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PHOTO: Ussama Azam

Many are wondering how to cope with the current forced isolation without breaking the internet. Is it up to internet providers to adapt and bolster the infrastructure, or maybe we need to alter or upgrade our hardware needs? The truth lies somewhere in between.

Your Side of the Internet

Home networks prioritize download speed. This is great for watching Netflix and downloading large applications, but leaves video conferencing, sending large files to school and other side-effects of having the whole family home all day difficult.

Let’s start with what we can do: modify our home network and how we use the internet. The most effective way to do that is to upgrade your router to at least 3 GHz, or better yet 5 GHz, even dual-band would help. These offer higher speeds and can better withstand interference from other devices like, believe it or not, your microwave, which operates at 2.4 GHz — a common wave for routers. 

Experiment With Other Approaches

Next buy more broadband, the more spectrum you have the more your network can handle. If you’re looking for cheaper ways to prepare your network, plugging into your router with an ethernet cord will give faster speeds and reduces the traffic on WiFi connections. 

Changing your streaming settings is another way to save bandwidth. Try reducing the quality of resolution for videos. If you’re still having trouble, especially with video conferences, turning off video for attendees can free up enough broadband for the presenter to come through clearly.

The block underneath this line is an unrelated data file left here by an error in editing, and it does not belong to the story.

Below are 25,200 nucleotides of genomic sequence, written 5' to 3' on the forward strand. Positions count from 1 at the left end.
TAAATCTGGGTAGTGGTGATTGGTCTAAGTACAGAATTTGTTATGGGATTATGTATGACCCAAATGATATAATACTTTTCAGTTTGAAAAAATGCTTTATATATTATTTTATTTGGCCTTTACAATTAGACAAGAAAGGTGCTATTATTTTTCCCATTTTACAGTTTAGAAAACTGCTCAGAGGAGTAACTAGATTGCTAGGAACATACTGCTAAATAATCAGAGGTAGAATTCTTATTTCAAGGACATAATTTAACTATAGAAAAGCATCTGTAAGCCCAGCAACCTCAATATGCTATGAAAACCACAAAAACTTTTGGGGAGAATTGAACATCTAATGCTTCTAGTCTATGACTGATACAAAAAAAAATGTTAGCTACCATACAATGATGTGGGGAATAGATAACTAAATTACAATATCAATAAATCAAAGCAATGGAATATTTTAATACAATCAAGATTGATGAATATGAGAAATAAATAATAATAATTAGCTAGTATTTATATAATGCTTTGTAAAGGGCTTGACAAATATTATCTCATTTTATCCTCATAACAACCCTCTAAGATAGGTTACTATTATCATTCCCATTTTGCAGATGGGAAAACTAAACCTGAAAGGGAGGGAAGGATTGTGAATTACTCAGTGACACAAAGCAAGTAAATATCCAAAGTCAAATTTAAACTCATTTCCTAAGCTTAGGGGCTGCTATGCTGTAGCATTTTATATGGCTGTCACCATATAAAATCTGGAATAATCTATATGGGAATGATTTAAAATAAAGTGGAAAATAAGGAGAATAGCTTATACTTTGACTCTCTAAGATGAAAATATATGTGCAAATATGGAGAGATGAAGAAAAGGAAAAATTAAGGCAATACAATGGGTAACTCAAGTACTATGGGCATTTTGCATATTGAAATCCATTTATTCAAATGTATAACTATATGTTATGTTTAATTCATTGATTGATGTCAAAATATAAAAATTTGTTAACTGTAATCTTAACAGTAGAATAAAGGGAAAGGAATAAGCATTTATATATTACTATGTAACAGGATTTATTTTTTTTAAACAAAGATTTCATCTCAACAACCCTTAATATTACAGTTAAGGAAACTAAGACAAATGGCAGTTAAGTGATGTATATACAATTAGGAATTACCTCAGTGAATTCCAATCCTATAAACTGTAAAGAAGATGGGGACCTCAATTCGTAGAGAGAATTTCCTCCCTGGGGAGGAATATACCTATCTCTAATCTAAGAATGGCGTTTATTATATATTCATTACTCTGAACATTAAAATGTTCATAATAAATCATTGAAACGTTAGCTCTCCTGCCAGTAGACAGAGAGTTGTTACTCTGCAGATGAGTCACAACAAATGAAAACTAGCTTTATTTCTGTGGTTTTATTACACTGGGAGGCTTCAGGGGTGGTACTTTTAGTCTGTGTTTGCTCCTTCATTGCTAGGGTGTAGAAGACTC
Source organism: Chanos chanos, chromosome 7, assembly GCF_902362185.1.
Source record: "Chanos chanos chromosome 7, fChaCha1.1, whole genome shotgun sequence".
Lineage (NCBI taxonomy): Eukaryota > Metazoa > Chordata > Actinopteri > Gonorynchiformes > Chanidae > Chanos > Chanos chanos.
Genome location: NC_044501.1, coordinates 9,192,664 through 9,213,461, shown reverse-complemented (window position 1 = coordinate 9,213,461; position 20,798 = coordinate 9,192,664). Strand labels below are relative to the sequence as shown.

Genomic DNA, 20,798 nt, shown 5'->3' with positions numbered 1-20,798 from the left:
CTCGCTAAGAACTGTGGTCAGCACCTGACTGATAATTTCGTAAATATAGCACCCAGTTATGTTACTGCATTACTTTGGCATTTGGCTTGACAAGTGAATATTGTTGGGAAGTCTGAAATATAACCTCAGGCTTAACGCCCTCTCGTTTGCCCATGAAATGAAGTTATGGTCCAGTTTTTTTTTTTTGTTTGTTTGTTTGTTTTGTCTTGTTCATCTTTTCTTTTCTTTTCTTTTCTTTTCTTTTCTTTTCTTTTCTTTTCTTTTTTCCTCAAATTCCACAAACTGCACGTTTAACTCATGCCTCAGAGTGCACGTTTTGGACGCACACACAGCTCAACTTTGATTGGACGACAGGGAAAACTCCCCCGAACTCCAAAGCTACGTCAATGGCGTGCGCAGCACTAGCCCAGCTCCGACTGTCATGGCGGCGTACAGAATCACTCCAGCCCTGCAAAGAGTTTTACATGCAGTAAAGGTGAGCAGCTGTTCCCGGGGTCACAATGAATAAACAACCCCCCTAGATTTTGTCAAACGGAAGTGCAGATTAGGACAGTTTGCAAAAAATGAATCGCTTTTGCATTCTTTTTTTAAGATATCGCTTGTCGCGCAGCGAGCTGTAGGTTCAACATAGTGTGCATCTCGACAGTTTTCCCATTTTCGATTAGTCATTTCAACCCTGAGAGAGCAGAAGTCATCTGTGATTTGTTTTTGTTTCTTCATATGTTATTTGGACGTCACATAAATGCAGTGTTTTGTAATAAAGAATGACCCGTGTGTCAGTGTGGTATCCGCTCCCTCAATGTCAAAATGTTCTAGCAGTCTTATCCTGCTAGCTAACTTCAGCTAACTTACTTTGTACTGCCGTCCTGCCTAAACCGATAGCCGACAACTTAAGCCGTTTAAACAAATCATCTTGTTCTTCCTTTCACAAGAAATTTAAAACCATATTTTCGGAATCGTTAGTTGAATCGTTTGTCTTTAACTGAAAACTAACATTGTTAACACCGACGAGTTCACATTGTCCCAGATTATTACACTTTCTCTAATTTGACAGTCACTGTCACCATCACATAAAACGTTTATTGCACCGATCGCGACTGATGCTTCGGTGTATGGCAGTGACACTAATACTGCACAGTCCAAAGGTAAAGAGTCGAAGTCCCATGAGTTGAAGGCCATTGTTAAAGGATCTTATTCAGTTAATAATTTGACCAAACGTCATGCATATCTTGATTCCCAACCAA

The best free option is to change the channel your internet uses with the help of Netgear WiFi Analytics. It works with any router testing WiFi signal as you move around your house, then identifies the best channel based on the signal. If you can’t connect to anything, it may not be on your end, check for outages at downdetector.com on high-demand services. 

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Your IP’s Side of the Internet

You may be relieved to know that the internet has handled spikes in internet traffic before, such as during big events like the Olympics. In fact, the FCC studied the performance of residential networks and found most providers were able to maintain performance during peak usage hours. However, the bad news is it wasn't for the same extended periods or unprecedented volumes that we currently are facing.

The FCC has already granted emergency access to unused spectrum to Verizon and AT&T to expand broadband access, but that may be quickly put to use by a flood of new users. In response to the millions of people who don’t have internet services, Comcast is offering two months of free access to low-income families. Comcast is also opening public hotspots for free use, many of which use customers’ rented WiFi routers to provide a connection.

Yet the potential for failure is real. Last month people all over the US and EU experienced hour-long outages. Nevertheless, experts seem to agree that moving ahead, the worst outcome will be a diminishing of quality of service. Harold Feld, senior vice president at Public Knowledge, said: "I don’t think the whole internet is going to come crashing down, but there’s likely going to be some unevenness in experiences."  

Related Article:  What's at Stake With Net Neutrality?

See more about coronavirus's effect on the internet below.


Source: Computer Science Zone